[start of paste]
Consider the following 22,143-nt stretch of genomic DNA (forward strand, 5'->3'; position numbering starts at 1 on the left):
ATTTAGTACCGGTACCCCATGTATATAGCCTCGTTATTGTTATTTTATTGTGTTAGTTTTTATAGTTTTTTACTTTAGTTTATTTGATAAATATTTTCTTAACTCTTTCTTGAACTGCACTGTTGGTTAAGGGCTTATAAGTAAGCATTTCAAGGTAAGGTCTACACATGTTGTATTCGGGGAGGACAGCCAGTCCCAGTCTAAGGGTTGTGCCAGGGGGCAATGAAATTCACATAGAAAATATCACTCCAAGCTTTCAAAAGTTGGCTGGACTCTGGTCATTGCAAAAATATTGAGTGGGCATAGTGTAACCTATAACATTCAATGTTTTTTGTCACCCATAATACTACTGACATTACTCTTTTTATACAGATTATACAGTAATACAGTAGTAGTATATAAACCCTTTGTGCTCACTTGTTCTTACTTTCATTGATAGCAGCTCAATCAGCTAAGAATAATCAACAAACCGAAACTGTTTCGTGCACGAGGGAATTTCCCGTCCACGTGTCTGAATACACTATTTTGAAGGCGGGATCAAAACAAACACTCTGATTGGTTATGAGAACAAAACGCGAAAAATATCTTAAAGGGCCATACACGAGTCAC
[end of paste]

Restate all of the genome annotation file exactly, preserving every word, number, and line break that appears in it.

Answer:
Consider the following 22,143-nt stretch of genomic DNA (forward strand, 5'->3'; position numbering starts at 1 on the left):
ATTTAGTACCGGTACCCCATGTATATAGCCTCGTTATTGTTATTTTATTGTGTTAGTTTTTATAGTTTTTTACTTTAGTTTATTTGATAAATATTTTCTTAACTCTTTCTTGAACTGCACTGTTGGTTAAGGGCTTATAAGTAAGCATTTCAAGGTAAGGTCTACACATGTTGTATTCGGGGAGGACAGCCAGTCCCAGTCTAAGGGTTGTGCCAGGGGGCAATGAAATTCACATAGAAAATATCACTCCAAGCTTTCAAAAGTTGGCTGGACTCTGGTCATTGCAAAAATATTGAGTGGGCATAGTGTAACCTATAACATTCAATGTTTTTTGTCACCCATAATACTACTGACATTACTCTTTTTATACAGATTATACAGTAATACAGTAGTAGTATATAAACCCTTTGTGCTCACTTGTTCTTACTTTCATTGATAGCAGCTCAATCAGCTAAGAATAATCAACAAACCGAAACTGTTTCGTGCACGAGGGAATTTCCCGTCCACGTGTCTGAATACACTATTTTGAAGGCGGGATCAAAACAAACACTCTGATTGGTTATGAGAACAAAACGCGAAAAATATCTTAAAGGGCCATACACGAGTCAC